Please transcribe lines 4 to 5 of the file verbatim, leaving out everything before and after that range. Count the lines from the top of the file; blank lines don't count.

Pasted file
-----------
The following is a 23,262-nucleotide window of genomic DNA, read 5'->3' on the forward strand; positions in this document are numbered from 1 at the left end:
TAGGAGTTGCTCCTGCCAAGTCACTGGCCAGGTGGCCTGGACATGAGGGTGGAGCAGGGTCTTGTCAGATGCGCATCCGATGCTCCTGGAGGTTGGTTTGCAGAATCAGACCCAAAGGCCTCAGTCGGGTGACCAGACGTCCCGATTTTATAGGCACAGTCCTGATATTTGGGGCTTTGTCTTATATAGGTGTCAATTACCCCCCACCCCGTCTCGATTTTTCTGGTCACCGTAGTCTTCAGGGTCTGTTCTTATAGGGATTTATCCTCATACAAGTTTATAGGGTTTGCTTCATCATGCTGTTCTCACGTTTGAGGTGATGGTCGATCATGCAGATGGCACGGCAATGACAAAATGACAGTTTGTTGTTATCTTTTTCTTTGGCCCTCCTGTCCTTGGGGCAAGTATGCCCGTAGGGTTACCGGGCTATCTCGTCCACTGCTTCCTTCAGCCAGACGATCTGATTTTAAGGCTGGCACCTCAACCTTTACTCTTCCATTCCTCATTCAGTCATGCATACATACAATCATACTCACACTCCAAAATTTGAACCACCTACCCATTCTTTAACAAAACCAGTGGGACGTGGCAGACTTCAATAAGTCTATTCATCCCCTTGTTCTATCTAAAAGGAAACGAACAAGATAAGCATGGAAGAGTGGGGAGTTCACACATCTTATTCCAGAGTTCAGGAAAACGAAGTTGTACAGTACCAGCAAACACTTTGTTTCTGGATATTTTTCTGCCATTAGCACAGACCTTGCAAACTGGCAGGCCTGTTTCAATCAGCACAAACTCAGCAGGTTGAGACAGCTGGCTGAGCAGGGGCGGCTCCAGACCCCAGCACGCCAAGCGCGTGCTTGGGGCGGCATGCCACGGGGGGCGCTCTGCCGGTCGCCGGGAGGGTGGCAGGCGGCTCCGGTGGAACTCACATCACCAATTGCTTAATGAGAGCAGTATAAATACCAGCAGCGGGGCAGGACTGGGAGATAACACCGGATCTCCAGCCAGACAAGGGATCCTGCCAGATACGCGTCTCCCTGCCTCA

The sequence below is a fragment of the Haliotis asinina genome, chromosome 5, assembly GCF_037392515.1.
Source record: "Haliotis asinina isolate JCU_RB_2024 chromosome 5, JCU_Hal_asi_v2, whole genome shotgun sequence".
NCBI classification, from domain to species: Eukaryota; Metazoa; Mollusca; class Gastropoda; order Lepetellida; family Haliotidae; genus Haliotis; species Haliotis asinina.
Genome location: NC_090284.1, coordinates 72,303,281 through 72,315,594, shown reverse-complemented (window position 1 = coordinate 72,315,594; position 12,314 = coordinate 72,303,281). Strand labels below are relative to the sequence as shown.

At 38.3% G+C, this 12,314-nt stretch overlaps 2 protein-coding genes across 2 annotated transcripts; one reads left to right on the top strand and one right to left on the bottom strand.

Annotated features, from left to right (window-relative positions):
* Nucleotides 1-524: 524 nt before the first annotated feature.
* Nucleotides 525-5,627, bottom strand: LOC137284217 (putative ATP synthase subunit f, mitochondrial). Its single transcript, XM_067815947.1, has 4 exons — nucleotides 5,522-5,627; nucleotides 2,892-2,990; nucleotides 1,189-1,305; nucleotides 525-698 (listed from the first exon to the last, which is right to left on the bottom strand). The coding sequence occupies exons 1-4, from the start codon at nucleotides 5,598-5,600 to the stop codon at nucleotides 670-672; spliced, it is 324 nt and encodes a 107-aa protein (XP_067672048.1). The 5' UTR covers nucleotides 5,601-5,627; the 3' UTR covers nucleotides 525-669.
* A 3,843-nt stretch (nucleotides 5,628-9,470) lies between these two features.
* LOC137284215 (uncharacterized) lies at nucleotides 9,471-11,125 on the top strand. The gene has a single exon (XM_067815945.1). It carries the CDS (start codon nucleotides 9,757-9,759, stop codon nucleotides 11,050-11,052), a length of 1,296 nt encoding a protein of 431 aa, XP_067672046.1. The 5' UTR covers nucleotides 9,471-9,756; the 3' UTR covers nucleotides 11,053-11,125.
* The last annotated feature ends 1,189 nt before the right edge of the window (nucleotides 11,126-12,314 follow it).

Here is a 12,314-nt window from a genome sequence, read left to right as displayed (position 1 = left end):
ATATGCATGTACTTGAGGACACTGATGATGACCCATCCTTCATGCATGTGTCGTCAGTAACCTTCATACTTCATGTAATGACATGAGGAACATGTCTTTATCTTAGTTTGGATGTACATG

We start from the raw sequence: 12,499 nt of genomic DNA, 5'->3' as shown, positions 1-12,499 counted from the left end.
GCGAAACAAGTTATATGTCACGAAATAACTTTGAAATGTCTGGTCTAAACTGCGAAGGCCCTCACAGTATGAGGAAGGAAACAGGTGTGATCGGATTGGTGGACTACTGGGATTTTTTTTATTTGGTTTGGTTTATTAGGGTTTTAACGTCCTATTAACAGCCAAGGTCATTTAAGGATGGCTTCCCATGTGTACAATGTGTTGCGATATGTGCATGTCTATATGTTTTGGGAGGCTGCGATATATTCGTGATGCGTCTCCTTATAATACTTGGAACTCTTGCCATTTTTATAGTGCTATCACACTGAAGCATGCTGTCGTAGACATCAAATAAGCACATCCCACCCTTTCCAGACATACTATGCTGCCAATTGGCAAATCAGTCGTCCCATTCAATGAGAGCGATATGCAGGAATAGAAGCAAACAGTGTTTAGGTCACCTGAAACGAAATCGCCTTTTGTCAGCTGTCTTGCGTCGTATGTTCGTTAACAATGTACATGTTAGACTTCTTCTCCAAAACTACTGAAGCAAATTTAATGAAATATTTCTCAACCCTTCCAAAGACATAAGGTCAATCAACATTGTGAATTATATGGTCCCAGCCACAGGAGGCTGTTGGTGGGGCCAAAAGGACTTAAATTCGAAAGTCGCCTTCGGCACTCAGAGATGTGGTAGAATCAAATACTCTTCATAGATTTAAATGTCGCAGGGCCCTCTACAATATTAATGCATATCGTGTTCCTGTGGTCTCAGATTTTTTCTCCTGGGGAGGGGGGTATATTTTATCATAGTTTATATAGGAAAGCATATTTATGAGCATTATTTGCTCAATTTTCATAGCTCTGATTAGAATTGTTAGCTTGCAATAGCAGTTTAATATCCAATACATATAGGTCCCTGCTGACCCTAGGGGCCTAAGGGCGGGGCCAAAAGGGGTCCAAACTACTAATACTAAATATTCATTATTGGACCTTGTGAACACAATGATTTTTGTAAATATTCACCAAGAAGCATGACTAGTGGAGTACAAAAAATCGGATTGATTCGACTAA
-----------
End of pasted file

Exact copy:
Source record: "Haliotis asinina isolate JCU_RB_2024 chromosome 5, JCU_Hal_asi_v2, whole genome shotgun sequence".
NCBI classification, from domain to species: Eukaryota; Metazoa; Mollusca; class Gastropoda; order Lepetellida; family Haliotidae; genus Haliotis; species Haliotis asinina.